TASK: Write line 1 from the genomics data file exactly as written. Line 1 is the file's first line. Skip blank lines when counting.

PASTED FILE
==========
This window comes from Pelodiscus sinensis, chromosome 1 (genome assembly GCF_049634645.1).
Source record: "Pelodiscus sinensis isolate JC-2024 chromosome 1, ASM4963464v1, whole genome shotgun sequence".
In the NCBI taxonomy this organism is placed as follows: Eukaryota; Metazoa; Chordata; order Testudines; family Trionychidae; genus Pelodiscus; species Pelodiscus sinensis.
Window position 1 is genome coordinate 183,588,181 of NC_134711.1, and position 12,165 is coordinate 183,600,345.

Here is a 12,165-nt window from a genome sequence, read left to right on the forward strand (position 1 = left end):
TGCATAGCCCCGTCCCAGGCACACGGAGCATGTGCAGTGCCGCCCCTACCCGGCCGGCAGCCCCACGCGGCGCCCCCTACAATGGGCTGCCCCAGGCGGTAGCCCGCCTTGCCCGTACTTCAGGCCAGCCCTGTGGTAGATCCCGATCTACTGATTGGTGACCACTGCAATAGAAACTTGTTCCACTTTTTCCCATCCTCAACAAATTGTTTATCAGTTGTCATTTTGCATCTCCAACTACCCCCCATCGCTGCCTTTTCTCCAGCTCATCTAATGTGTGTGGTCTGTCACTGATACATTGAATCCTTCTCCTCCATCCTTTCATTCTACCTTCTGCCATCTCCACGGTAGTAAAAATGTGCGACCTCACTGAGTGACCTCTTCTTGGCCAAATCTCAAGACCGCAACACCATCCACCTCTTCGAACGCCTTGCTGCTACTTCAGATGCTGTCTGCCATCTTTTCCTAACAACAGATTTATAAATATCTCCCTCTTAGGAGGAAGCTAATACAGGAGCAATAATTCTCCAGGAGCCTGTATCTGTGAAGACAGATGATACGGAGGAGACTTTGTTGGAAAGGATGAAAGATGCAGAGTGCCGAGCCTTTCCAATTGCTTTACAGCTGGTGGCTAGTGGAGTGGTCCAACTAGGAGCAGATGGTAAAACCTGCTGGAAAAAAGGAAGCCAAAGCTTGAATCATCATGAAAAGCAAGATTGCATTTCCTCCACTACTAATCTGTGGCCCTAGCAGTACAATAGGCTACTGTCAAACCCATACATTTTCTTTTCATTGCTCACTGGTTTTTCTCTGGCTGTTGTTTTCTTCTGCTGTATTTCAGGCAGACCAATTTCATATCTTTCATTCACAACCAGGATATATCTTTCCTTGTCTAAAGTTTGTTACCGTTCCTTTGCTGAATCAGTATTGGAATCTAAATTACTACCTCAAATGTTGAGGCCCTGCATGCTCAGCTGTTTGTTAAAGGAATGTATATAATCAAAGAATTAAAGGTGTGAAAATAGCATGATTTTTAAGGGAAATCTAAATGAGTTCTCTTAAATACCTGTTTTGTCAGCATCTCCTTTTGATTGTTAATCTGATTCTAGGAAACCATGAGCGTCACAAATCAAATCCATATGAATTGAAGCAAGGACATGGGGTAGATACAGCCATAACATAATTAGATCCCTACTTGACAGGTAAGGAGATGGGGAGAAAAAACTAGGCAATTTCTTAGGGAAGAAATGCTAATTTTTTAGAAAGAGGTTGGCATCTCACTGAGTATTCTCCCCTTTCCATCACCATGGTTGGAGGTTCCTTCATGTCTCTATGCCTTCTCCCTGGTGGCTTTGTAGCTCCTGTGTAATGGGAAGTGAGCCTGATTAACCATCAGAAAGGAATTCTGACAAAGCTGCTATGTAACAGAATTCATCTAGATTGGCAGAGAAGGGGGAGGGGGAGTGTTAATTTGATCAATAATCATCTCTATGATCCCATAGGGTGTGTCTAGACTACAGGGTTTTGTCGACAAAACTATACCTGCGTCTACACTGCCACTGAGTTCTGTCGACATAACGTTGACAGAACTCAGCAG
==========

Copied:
This window comes from Pelodiscus sinensis, chromosome 1 (genome assembly GCF_049634645.1).